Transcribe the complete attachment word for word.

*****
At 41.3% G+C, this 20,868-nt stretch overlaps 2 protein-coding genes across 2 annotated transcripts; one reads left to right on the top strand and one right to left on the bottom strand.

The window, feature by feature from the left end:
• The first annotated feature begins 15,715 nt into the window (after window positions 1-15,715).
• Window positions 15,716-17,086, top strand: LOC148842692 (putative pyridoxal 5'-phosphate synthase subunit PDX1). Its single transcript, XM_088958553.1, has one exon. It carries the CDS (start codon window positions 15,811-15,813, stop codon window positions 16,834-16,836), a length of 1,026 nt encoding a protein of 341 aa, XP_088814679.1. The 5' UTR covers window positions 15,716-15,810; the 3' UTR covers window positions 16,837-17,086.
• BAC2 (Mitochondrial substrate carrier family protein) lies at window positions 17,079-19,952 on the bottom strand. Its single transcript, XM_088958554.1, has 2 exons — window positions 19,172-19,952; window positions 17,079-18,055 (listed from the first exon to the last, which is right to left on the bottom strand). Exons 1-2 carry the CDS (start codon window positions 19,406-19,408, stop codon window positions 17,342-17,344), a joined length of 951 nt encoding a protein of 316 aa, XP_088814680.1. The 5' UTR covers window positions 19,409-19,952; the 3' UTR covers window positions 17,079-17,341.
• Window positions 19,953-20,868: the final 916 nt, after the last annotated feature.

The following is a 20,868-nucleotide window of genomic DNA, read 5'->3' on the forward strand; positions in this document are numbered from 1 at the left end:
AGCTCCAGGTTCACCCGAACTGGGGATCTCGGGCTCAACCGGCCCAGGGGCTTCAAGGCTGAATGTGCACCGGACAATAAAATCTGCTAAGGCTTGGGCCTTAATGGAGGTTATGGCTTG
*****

At 41.3% G+C, this 20,868-nt stretch overlaps 2 protein-coding genes across 2 annotated transcripts; one reads left to right on the top strand and one right to left on the bottom strand.

The window, feature by feature from the left end:
• The first annotated feature begins 15,715 nt into the window (after window positions 1-15,715).
• Window positions 15,716-17,086, top strand: LOC148842692 (putative pyridoxal 5'-phosphate synthase subunit PDX1). Its single transcript, XM_088958553.1, has one exon. It carries the CDS (start codon window positions 15,811-15,813, stop codon window positions 16,834-16,836), a length of 1,026 nt encoding a protein of 341 aa, XP_088814679.1. The 5' UTR covers window positions 15,716-15,810; the 3' UTR covers window positions 16,837-17,086.
• BAC2 (Mitochondrial substrate carrier family protein) lies at window positions 17,079-19,952 on the bottom strand. Its single transcript, XM_088958554.1, has 2 exons — window positions 19,172-19,952; window positions 17,079-18,055 (listed from the first exon to the last, which is right to left on the bottom strand). Exons 1-2 carry the CDS (start codon window positions 19,406-19,408, stop codon window positions 17,342-17,344), a joined length of 951 nt encoding a protein of 316 aa, XP_088814680.1. The 5' UTR covers window positions 19,409-19,952; the 3' UTR covers window positions 17,079-17,341.
• Window positions 19,953-20,868: the final 916 nt, after the last annotated feature.

The following is a 20,868-nucleotide window of genomic DNA, read 5'->3' on the forward strand; positions in this document are numbered from 1 at the left end:
AGCTCCAGGTTCACCCGAACTGGGGATCTCGGGCTCAACCGGCCCAGGGGCTTCAAGGCTGAATGTGCACCGGACAATAAAATCTGCTAAGGCTTGGGCCTTAATGGAGGTTATGGCTTG